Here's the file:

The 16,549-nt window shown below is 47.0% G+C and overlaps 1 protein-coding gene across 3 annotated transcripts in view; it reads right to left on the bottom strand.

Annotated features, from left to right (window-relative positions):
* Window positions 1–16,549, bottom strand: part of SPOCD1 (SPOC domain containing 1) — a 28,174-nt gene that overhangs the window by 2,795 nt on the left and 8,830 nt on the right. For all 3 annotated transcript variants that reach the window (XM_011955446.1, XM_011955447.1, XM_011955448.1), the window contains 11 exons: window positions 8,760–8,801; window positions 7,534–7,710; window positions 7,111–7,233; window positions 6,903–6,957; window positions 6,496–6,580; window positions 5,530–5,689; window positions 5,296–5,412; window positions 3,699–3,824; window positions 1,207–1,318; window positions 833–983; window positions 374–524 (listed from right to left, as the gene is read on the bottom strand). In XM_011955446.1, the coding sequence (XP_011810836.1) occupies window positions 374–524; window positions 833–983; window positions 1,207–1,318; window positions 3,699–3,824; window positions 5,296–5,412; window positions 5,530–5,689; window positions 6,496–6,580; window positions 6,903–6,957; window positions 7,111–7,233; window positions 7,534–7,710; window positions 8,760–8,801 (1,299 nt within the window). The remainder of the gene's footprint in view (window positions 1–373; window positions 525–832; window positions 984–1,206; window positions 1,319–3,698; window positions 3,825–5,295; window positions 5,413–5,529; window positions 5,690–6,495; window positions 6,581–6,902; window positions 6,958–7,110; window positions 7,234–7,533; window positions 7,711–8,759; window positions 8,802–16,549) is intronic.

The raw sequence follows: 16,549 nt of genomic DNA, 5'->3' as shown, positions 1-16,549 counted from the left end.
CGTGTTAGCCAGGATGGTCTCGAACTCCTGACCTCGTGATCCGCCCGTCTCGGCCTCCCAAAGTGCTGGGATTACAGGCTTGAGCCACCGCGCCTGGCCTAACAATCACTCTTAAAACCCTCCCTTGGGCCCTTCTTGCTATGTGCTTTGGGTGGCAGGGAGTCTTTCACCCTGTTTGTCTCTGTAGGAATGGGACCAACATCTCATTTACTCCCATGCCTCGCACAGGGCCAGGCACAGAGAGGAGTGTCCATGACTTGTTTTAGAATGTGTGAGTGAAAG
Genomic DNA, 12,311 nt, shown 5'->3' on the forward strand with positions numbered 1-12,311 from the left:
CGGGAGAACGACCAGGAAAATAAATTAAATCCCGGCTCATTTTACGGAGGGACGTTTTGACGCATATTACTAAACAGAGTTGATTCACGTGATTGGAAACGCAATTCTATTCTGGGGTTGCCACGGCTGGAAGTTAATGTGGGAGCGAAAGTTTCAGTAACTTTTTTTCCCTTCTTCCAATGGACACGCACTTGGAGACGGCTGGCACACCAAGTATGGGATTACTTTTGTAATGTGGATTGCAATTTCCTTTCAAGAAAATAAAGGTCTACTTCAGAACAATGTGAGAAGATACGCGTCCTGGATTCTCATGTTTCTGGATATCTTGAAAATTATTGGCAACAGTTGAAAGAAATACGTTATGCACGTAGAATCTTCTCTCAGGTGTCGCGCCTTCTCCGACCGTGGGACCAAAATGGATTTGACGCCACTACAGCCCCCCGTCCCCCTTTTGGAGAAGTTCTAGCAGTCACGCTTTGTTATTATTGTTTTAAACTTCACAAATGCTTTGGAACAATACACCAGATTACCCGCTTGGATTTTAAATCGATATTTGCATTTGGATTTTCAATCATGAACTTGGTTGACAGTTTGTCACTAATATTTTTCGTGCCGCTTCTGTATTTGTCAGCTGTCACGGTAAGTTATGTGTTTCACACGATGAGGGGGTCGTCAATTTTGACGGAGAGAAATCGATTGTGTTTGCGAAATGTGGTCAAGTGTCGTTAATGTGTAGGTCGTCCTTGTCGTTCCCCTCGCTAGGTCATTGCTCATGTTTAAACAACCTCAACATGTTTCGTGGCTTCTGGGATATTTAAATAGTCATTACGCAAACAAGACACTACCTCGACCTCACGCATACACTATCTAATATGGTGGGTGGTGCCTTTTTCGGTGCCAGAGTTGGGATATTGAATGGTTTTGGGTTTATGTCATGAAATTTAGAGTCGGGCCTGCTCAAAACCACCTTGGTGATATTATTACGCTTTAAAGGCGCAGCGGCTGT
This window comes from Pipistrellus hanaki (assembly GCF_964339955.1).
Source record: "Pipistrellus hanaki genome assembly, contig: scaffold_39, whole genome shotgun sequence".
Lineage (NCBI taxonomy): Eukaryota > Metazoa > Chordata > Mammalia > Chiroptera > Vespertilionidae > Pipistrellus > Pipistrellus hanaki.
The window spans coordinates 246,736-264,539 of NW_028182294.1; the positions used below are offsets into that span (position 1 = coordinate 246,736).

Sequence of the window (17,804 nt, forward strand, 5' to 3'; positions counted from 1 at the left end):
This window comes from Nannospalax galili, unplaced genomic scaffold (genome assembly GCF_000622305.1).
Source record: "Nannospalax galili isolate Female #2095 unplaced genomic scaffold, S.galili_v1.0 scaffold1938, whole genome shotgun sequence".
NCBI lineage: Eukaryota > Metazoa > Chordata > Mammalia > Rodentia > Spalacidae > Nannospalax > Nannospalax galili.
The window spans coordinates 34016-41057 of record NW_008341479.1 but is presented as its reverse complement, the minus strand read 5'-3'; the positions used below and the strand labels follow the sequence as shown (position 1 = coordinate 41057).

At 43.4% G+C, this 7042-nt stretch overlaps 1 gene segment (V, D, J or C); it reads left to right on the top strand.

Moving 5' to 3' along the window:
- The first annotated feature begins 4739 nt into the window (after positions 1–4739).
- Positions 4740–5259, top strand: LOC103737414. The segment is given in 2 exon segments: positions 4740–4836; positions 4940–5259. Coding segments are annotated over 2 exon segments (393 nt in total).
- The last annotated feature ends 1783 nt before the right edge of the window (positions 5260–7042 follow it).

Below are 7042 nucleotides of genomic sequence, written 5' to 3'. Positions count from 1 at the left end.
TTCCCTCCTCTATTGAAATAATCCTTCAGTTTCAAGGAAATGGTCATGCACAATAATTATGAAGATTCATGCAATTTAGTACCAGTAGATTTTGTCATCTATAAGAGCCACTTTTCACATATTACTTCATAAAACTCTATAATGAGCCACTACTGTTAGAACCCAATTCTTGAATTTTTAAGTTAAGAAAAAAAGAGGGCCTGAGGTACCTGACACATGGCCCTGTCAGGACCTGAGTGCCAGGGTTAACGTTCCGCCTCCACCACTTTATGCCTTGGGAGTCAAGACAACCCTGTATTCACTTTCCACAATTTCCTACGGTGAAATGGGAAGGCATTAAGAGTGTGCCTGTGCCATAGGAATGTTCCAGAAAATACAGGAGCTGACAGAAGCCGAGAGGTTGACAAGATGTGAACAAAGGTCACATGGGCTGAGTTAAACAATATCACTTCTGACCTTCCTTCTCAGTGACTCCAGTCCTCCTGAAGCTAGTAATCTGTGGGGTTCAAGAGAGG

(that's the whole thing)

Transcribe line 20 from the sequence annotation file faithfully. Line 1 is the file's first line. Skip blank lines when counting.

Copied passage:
- Positions 4740–5259, top strand: LOC103737414. The segment is given in 2 exon segments: positions 4740–4836; positions 4940–5259. Coding segments are annotated over 2 exon segments (393 nt in total).